Peter Robinson: 'Political snipers' trying to wreck power-sharing deal
Political snipers are trying to wreck the prospect of a power-sharing deal in Northern Ireland, the First Minister has warned.
In an apparent swipe at his unionist rivals, Peter Robinson also said there were just 10 days to save the crisis-hit Stormont institutions.
He said: "There are people quite clearly who think they will have some advantage if the process breaks down.
"To use a recently quoted phrase, 'they are on the wrong side of history if they think it is advantageous to bring this process down'."
The Assembly has been teetering on the verge of collapse since the murder of a man by IRA members in August.
Kevin McGuigan, 53, was shot dead in front of his wife in the staunchly republican Short Strand area of east Belfast in what police believe was a reprisal for the murder of a one-time associate and former IRA commander, Gerard "Jock" Davison, 47, three months earlier.
A police assessment that individual members of the Provisional IRA were involved in the shooting has piled pressure on Sinn Fein to explain how the supposedly defunct organisation still exists and prompted unionists to pull out all ministers but one from the power-sharing Executive.
Sinn Fein has rejected the accusations and Deputy First Minister Martin McGuinness has challenged political rivals making claims about the party's links to criminality to "put up or shut up".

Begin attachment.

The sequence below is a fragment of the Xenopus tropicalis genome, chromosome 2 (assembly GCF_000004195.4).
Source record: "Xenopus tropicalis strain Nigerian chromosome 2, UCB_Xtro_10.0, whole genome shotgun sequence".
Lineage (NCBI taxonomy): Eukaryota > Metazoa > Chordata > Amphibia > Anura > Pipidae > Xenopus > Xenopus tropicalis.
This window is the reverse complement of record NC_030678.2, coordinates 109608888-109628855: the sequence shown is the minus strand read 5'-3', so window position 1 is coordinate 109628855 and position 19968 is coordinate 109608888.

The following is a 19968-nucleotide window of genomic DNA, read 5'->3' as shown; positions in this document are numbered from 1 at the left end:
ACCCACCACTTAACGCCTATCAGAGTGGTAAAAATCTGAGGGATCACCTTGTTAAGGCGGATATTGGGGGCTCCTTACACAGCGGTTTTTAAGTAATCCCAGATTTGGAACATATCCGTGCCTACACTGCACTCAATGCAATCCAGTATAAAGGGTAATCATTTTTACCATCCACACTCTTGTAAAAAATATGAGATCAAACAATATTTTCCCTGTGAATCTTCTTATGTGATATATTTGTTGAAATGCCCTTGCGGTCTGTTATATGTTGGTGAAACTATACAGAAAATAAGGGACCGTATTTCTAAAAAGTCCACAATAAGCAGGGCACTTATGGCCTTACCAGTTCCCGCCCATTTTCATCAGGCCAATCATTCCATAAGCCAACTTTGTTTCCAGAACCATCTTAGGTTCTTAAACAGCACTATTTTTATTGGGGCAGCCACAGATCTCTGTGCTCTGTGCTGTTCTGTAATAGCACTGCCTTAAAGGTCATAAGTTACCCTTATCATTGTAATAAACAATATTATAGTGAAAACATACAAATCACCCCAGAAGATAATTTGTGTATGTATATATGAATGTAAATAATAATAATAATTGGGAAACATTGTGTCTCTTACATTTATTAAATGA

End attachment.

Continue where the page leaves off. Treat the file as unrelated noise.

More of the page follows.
On Wednesday Mr McGuinness said there were only days left to clinch a power-sharing deal.
Echoing those remarks, Mr Robinson set a 10-day deadline for the "end game".
The Democratic Unionist Party (DUP) leader said: "My judgement is that if we do not get agreement within the next 10 days there will be no agreement. We are coming to the vital stage, the end game. It is my view that if we cannot reach agreement that the process itself will be terminated.
"There are those who are sitting on the sidelines - they are the whingers, the political snipers who look for failure, who hope for failure so they might personally or from a party point of view benefit.
"It will not benefit anybody if in aggrandising themselves they destroy our process."
The cross-party talks convened by the British and Irish governments have been f ocusing on finances, welfare reform, the legacy of the past and paramilitarism.
A series of bilateral meetings have also taken place in recent days.
Although there are problems in each of the four categories, Mr Robinson said, none were insurmountable.
He added: "The process of peacemaking is never straightforward or smooth. If we are looking for a perfect peace we are going to have to wait until we cross the Jordan and hear celestial choirs. We are not going to get it down here.
"Peace can be very messy. It can be dangerous territory for those who are attempting to get stability and peace and the political graveyard is full of those who have tried and failed.
"We, for our part, believe that there is a responsibility on us to bend every effort to try and resolve outstanding issues."
Northern Ireland Secretary Theresa Villiers said: "I am encouraged that the parties are continuing to engage intensively but difficult issues remain. We have very limited time left."
"It is essential a successful conclusion is reached very soon. Next week could be crucial to the success or failure of this process.
"The Stormont House Agreement has to be implemented in full and we need measures to address paramilitary activity if we are to make progress in building a brighter more secure future for Northern Ireland."